a stage strewn with stuffed animal carcasses could be.
Addressing the audience as "flatland, fudge sucking,
trolls" for living in a part of the state he says "shouldn't even
be allowed to call Michigan," he begins to weave a tale about
the different brand of life that is lead by those in the Upper
Peninsula, or "Yoopers." Informing the audience that it is
likely they won't believe his tale, he proceeds to go from sim-
ple explanations about the northern traditions of family and
cuisine, to the prevalence of alien abductions and spooky
spirituality up north. This background is helpful, for the story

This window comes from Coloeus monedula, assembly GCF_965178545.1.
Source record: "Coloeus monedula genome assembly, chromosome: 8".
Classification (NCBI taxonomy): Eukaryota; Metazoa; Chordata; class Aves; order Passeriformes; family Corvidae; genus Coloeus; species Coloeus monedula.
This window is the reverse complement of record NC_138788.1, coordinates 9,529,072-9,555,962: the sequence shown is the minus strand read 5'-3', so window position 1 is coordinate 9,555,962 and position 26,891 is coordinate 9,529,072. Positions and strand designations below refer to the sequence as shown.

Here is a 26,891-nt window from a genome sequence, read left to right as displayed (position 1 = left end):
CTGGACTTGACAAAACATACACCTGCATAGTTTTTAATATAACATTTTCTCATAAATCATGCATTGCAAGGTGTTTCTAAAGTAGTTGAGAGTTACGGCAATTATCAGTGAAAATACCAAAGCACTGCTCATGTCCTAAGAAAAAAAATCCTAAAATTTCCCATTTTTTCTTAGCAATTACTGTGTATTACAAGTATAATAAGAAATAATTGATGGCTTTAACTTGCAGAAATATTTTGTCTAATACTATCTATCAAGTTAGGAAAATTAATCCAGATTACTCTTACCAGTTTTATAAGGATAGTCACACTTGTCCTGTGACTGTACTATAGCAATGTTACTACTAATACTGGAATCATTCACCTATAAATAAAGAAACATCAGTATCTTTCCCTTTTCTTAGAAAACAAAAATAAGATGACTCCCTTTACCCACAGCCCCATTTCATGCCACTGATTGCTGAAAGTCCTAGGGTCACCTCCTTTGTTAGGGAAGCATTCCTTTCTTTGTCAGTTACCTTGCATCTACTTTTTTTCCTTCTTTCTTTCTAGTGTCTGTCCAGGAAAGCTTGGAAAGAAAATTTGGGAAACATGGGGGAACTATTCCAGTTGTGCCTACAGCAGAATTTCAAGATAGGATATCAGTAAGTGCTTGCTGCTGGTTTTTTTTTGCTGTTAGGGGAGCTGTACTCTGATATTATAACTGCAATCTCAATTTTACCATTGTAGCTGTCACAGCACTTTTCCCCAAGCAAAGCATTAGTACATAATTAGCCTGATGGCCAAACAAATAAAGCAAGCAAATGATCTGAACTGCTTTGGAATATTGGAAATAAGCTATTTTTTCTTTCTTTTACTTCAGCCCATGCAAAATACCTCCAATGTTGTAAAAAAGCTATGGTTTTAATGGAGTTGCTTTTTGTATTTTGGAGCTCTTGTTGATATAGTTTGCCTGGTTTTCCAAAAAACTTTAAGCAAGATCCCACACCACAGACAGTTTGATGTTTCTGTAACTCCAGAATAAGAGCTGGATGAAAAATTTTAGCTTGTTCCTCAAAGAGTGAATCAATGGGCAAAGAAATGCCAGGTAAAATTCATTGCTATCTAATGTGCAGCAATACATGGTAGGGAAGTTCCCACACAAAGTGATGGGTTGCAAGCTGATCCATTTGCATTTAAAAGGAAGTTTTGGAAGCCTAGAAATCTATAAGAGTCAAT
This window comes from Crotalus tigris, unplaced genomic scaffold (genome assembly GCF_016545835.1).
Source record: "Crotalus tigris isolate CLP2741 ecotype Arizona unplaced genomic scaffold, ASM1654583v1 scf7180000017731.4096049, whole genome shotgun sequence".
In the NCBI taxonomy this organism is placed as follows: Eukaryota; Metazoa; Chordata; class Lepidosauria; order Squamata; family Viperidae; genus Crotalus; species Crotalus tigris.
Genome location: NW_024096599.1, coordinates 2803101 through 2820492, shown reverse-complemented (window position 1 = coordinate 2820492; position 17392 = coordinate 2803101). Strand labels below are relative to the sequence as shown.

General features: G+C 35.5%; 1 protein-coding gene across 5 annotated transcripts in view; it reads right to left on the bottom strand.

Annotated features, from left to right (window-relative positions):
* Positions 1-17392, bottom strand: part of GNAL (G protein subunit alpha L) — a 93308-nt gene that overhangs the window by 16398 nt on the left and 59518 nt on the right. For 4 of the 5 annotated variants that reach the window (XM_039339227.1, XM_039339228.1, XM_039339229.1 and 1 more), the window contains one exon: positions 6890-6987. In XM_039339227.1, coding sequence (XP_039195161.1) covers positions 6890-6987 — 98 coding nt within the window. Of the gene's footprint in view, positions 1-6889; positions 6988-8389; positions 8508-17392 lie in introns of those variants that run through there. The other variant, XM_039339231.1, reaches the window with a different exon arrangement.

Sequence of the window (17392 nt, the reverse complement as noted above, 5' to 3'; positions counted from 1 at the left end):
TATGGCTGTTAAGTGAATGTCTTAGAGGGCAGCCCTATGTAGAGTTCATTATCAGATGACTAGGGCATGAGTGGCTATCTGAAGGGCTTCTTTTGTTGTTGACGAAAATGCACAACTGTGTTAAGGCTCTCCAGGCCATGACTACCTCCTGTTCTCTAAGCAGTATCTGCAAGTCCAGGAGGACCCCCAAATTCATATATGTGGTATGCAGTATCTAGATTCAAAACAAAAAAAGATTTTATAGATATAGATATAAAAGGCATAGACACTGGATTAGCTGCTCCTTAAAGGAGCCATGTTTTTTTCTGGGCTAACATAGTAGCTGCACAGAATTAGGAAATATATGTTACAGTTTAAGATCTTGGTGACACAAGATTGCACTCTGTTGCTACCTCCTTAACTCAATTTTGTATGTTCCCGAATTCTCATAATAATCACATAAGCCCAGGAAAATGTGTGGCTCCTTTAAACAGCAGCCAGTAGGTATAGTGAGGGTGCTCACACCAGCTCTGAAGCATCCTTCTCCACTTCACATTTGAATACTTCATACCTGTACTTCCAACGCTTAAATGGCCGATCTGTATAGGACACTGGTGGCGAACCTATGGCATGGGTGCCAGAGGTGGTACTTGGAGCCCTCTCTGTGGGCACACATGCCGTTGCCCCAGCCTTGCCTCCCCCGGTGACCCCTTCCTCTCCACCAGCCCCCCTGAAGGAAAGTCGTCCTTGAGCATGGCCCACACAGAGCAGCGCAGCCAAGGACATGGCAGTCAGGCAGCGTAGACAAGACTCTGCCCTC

takes a bizarre twists later.
Once the story gets going, it is a non-stop adventure into
bizarre realms that are reminiscent of Sam Shepherd plays.
But more discretely, it is a glimpse into the human bonds of
family, masculinity and hope for success. The well-scripted
dialogue is carried out so stylishly that the audience starts
thinking "Holy Wah!" right along with the characters every
time something goes askew.
The balance that is established at the beginning through
simple human interaction is as entertaining as all the chaos
that comes to disturb it. The naturalistic script, the enthusi-
asm of the actors and the cozy set start to make deer camp
feel like a metaphoric home for everyone, not to mention one
heck of a good time. In the end, Remora
who says it best when he describes deer